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Hackers: The Good, The Bad, & The Ugly
The term hacker usually evokes images of cybercriminals who steal personal or corporate information and then peddle it to the highest bidder on the dark web. However, savvy companies realize that the right kind of hacking is essential to cybersecurity. Enter the white-hat hacker.
Cybersecurity companies often recommend that their clients employ the services of white-hat hackers. These professionals essentially break into systems, not for personal gain or criminal intent, but to identify the weaknesses within a company’s networks. By intruding into a network, mobile app, mobile device, or an Internet of Things device, white-hat hackers expose vulnerabilities so the company can find IT solutions before an actual hack occurs and data is compromised.
How Do You Find a White-Hat Hacker?
Where does a company find a white-hat hacker? In the traditional model, a company hires a penetration tester who is either employed directly by them or (more commonly) through their Managed IT Services or Cybersecurity company. The white-hat hacker then attempts to break into whatever the client is testing – whether it’s an entire network or an individual app, and reports their findings. Then, they guide the client on best practices to correct any discovered issues.
Over the past few years, companies have recognized that some of the most innovative hackers are taking nontraditional routes and have thus instituted “bug bounty” programs. In this scenario, a company details precisely what they want to test, institutes parameters of what hackers can and cannot infiltrate, names their reward for accomplishing the goal, and then opens the process up to anyone who can do the work. For organizations that don’t want to handle this process themselves, there are companies out there, like Hacker One, that will set up and run a bug bounty program for you, work with the hackers, report their findings to you, and even pay the hackers directly.
Types Of Hackers
It’s worth noting that there are other types of hackers out there. Of course, most people know black-hat hackers as criminals who exploit weaknesses in systems for their financial gain. Lesser known are red-hat hackers. They are hacking vigilantes who see the damage caused by black-hat hackers and take it upon themselves to go after them. Some of these folks are entertaining characters with their own YouTube channels or TikTok accounts who expose the bad guys in comical ways, such as hacking into their webcams so the world can see who is behind a scam.
Grey-hat is a term for hackers who walk a fine line between the legitimate and illegitimate worlds and may not always end up on the right side of it. While many are legitimate security researchers, these folks also might be involved in some nefarious activity. They hired to see if there are physical ways to exploit a network in addition to traditional hacking. That’s why companies must develop a relationship with a reputable Cybersecurity company and have a high level of trust before allowing any hacker into your network support infrastructure – or any other infrastructure.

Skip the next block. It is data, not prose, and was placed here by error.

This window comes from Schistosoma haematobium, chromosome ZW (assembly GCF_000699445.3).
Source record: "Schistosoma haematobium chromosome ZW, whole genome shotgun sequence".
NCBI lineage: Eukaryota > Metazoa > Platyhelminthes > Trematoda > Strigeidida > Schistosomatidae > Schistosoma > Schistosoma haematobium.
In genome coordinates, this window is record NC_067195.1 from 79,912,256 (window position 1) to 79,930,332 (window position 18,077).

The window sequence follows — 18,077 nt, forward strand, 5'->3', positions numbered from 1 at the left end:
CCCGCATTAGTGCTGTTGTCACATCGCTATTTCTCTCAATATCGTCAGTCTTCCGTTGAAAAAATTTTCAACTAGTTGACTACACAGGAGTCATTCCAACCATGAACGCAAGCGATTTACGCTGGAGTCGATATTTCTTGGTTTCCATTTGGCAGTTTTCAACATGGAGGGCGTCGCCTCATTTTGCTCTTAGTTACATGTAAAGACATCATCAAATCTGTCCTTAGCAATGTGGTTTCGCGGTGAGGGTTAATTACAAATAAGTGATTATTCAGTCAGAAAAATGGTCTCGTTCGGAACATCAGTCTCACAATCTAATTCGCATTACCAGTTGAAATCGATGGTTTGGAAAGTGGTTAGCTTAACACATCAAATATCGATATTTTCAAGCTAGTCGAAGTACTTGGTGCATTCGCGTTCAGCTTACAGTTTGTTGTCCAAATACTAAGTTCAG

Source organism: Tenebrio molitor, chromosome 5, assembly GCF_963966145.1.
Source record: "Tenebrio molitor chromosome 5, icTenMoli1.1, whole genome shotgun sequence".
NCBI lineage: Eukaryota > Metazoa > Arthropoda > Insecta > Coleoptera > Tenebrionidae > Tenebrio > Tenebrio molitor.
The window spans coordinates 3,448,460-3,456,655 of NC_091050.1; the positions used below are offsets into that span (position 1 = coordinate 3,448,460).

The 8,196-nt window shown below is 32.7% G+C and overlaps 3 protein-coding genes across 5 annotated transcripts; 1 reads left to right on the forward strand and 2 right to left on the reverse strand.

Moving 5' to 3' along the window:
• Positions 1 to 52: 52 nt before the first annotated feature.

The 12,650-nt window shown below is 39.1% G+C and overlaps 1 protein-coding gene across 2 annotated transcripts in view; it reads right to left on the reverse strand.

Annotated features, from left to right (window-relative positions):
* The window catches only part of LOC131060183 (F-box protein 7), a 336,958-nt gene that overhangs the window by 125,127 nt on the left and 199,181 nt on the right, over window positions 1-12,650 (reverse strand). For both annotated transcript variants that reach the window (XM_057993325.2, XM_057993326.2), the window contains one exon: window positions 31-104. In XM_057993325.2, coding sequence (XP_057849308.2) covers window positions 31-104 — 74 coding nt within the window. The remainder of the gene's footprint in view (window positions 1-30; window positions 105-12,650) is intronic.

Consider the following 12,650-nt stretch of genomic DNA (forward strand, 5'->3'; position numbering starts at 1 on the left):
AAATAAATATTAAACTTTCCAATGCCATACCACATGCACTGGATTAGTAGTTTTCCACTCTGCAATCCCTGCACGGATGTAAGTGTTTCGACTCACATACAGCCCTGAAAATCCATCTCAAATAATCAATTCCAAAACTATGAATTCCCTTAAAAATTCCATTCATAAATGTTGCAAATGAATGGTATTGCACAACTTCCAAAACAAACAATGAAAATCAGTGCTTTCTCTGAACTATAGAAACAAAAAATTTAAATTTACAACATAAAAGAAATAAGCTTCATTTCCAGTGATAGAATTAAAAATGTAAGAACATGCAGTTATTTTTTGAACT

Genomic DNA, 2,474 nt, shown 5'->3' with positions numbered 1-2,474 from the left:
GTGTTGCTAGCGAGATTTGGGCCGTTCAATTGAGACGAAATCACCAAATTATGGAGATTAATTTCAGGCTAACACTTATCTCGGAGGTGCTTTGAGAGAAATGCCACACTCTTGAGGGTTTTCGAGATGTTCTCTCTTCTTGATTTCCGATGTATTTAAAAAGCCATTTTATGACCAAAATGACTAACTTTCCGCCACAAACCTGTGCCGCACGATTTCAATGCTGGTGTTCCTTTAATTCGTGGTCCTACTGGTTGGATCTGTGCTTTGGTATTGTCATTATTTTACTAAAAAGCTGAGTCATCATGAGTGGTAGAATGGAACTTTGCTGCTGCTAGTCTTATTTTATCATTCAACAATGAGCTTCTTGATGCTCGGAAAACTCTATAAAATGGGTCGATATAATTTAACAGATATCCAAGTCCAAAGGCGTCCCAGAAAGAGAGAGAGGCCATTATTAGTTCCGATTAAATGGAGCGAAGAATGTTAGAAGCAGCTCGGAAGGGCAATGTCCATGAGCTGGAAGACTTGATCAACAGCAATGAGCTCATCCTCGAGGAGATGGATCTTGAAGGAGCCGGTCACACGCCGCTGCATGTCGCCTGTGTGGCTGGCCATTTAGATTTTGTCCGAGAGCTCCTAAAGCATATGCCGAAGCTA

Hacker Types & Deffinitions
- White-Hat Hacker: A hacker that uses their skills to highlight weaknesses in your organization.
- Black-Hat Hacker: A hacker that breaks into a system without authorization for personal gain.
- Grey-Hat Hacker: A hacker that tends to blur the lines between good and bad activity.
- Red-Hat Hacker: A hacker that uses their skills to actively pursue and attack black-hat hackers.
The Need For Hackers
Other typical types of penetration tests conducted by white-hat hackers include social engineering. In this scenario, white-hat hackers pose as third parties and contact employees to determine whether or not they will divulge information. Social engineering tests like these are essential because humans often are the weak link in many networks. That’s not to suggest that an individual employee has any ill intent; they often are just untrained or forget their training and click on a link or enter information that can leave their employer vulnerable to an attack. By discovering these weaknesses in training, they can help develop effective IT solutions that address the human element.
While some companies erroneously fear to enlist the help of a white-hat hacker because they dread public exposure, this fear is unfounded. An ethical white-hat hacker will present their findings – including any issues and how to repair them – to the company in question, receive compensation, and provide the company with ample time to correct the problems. Some companies don’t want to understand the extent of their exposure because they fear it will be costly to repair, and that’s a backward mindset. Realistically, suppose a white-hat hacker can uncover weakness. In that case, it’s only a matter of time before a black-hat hacker does (or already has undetected), and the results of that will be far more devastating financially than correcting the issue before a breach occurs.
Because of the potentially disastrous consequences of a breach, white-hat hacker services have become an IT support necessity. There are very few large organizations that have not experienced a data breach at some level. By employing the proactive services of white-hat hackers, companies can identify and correct issues before they become problematic.
This article was written from one of our podcast episodes on Between The Bytes!